Stanescu-Bellu: Fashionably Unconventional

The Met Gala shows that we are afraid to abandon convention.

by Sofia Stanescu-Bellu | 5/4/17 12:25am

The Met Gala is arguably fashion’s biggest night. It’s an event where attendees are expected to abandon traditional conventions and be creative with their outfits, presenting their interpretation on the night’s theme. This year’s theme, “Rei Kawakubo/Comme des Garçons: Art of the In-Between,” had the potential to be amongst the most innovative to date.

The theme celebrates Rei Kawakubo, one of the most influential designers of the 20th and 21st centuries, and her high fashion line, Comme des Garçons. Through the line, which is known for mixing fashion and art, Kawakubo famously rejects normal clothing design rules in favor of challenging the viewer’s perception of what defines fashion, beauty and identity. The New York Times puts it best: Her designs are “outrageous, radical and beautiful,” from fur to feathers to cartoon-like dresses to sculpture-esque outfits. Guests at this year’s Met Gala were encouraged to embrace the avant-garde. Did they? Not really.

There were a few looks that stuck with the theme, but the vast majority of the gala’s attendees wore safe, conventional looks — long ball gowns and the staple black tuxedos. Unfortunately, the Met Gala guests decided to forgo an homage to Kuwakubo’s innovative style in favor of the chance to make it on the “Best Dressed” list. Instead of being critiqued and picked apart by professional and amateur fashion critics alike, they chose to be lauded for an outfit that could have been worn at any event.

At first glance, I was critical of the avant-garde looks. I found some of them to be ridiculous and unflattering. On second glance, I began to appreciate the unabashed confidence needed to wear such outfits. However, attendees are expected to be bold, yet few were. If it’s this difficult to go against the grain at an event where going against the grain is celebrated, rejecting the status quo in the real world is even more difficult.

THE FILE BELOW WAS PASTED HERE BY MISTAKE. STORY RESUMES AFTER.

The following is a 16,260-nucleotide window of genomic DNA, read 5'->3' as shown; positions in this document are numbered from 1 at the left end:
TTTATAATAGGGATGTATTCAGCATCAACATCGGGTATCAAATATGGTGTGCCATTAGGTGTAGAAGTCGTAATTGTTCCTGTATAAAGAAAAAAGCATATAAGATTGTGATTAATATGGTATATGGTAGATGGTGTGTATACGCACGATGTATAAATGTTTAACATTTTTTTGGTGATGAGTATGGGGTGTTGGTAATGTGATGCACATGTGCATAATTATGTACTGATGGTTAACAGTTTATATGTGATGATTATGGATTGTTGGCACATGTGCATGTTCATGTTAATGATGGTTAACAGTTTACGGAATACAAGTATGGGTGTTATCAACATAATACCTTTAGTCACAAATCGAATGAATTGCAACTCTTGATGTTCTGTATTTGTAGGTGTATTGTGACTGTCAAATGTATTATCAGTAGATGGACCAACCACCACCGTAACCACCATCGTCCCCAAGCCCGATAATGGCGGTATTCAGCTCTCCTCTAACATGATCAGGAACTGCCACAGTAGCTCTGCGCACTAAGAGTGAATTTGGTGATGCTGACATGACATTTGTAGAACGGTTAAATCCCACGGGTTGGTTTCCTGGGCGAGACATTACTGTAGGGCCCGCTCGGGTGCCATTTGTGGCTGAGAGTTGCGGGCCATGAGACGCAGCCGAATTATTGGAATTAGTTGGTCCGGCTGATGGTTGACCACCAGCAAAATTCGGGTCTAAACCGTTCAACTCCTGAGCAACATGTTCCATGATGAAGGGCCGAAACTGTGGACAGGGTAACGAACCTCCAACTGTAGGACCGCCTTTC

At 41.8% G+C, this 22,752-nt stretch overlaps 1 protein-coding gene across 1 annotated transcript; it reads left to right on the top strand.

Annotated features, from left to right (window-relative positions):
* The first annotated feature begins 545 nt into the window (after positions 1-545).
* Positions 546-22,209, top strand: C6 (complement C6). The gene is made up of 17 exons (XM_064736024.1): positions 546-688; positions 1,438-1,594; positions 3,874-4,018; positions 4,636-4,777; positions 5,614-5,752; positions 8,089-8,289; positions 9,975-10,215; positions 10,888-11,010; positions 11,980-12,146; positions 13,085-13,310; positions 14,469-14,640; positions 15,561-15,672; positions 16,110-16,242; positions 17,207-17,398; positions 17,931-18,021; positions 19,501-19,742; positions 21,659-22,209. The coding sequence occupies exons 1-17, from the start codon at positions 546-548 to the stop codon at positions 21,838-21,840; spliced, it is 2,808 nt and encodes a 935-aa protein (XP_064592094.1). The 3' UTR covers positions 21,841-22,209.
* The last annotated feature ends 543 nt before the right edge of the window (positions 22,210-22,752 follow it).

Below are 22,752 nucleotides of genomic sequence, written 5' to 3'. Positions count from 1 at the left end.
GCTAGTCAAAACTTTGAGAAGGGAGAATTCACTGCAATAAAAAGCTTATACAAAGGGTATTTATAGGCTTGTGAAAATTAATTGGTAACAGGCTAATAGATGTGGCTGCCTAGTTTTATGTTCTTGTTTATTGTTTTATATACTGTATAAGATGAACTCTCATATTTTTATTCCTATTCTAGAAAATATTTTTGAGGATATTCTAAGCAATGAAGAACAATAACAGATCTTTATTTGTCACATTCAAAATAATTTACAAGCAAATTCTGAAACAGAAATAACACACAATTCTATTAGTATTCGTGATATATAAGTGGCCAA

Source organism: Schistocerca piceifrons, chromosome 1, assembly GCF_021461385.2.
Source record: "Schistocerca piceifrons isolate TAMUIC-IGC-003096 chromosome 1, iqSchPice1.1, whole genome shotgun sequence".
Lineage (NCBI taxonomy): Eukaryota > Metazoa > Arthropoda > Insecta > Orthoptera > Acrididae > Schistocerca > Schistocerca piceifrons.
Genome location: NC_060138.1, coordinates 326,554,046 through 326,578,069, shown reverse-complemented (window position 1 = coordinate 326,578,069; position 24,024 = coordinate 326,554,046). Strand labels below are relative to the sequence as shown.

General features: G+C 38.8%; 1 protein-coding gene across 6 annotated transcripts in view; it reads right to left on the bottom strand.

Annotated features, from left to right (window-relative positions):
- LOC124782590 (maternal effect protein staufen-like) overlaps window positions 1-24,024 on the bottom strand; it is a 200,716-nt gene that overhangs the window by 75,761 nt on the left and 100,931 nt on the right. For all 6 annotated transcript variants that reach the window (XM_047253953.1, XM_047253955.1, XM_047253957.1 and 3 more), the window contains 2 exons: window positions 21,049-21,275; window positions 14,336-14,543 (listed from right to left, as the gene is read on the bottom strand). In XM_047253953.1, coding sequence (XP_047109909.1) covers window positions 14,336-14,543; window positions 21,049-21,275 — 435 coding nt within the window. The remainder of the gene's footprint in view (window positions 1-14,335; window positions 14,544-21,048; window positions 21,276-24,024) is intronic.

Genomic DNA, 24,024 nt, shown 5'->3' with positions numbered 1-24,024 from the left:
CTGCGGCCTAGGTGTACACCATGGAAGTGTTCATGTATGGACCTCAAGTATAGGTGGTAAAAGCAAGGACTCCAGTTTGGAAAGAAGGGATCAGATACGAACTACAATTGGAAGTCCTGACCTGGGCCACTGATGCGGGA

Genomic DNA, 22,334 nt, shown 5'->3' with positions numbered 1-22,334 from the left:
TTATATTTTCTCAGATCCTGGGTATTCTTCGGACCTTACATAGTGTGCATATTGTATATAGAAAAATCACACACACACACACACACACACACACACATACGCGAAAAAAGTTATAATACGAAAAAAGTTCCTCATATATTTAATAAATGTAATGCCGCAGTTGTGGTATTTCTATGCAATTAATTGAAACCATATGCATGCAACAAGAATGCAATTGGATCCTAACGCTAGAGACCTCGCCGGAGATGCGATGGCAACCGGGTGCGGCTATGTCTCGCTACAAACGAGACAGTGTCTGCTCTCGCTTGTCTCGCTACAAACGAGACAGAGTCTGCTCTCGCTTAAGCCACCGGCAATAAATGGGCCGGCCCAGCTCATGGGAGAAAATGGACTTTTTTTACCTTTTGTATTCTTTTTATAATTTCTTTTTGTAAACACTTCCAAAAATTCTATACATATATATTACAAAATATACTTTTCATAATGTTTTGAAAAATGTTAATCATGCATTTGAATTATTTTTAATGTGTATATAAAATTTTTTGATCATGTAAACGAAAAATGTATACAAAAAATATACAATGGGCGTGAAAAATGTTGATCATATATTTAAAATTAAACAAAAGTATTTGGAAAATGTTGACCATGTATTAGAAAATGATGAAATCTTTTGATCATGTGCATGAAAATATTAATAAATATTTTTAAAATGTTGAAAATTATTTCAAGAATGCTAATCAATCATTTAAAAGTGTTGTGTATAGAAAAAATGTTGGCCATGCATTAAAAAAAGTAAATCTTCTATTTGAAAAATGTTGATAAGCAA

At Dartmouth, over 50 percent of a typical graduating class will go into finance or consulting. We live in an environment where this status quo is perpetuated daily — recruiting events, campus job fairs, clubs, pre-professional programs and internships favor those two fields above any other. If finance or consulting is your dream job, Dartmouth has you covered. Pursue the standard and respectable goals of being financially stable and successful in these fields, and your effort will be rewarded here. There is nothing inherently wrong with this mindset; everyone should be allowed to pursue whatever career they choose. An issue arises when this mindset marginalizes students interested in other careers.

I am guilty of passing judgment on people when I hear they’re pursuing non-traditional career choices. I tend to jump to the conclusion that someone might not be successful because they’re not pursuing a career that is known to be lucrative or stereotypically successful. I’m not proud of this.

Instead of criticizing our peers for pursuing their dreams and having the courage to do what they love by ignoring Dartmouth’s status quo, we should embrace and encourage their goals. Just like the stars at the Met Gala who dressed conservatively to receive praise instead of judgment, a campus majority that is finance- and consulting-focused might implicitly discourage the pursuit of other passions for fear of not being “successful.”

Success is subjective. For some, it lies in money or in having a strong group of family and friends and for others, success is doing what they love. We need not abandon the idea that success and money are correlated, nor should we aim to minimize the number of students going into finance and consulting — it would be hypocritical of me to say so. I’m arguing for the celebration of the nontraditional and the embrace of the bold. Those who do what they love and have the courage to defy norms should be lauded.

As Kawakubo said, “the fundamental human problem is that people are afraid of change.” We are afraid of being unique because criticism drowns out support, but if everyone is scared to be different, society won’t progress. So be bold. It may not be what everyone else is doing, but homogeneity is boring.